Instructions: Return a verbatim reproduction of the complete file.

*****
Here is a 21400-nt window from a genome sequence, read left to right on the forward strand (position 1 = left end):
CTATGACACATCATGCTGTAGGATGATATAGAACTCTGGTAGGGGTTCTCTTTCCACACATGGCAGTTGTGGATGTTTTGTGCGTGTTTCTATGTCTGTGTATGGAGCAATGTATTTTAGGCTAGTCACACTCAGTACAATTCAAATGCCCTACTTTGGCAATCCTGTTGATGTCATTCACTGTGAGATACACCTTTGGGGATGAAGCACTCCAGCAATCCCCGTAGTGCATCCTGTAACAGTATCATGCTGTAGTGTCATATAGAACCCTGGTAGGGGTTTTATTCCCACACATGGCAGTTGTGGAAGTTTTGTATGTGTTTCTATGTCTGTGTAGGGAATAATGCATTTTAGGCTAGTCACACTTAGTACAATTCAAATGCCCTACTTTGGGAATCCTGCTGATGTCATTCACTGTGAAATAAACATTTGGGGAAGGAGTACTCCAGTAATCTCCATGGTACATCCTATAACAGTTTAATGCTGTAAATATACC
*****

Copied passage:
Here is a 21400-nt window from a genome sequence, read left to right on the forward strand (position 1 = left end):
CTATGACACATCATGCTGTAGGATGATATAGAACTCTGGTAGGGGTTCTCTTTCCACACATGGCAGTTGTGGATGTTTTGTGCGTGTTTCTATGTCTGTGTATGGAGCAATGTATTTTAGGCTAGTCACACTCAGTACAATTCAAATGCCCTACTTTGGCAATCCTGTTGATGTCATTCACTGTGAGATACACCTTTGGGGATGAAGCACTCCAGCAATCCCCGTAGTGCATCCTGTAACAGTATCATGCTGTAGTGTCATATAGAACCCTGGTAGGGGTTTTATTCCCACACATGGCAGTTGTGGAAGTTTTGTATGTGTTTCTATGTCTGTGTAGGGAATAATGCATTTTAGGCTAGTCACACTTAGTACAATTCAAATGCCCTACTTTGGGAATCCTGCTGATGTCATTCACTGTGAAATAAACATTTGGGGAAGGAGTACTCCAGTAATCTCCATGGTACATCCTATAACAGTTTAATGCTGTAAATATACC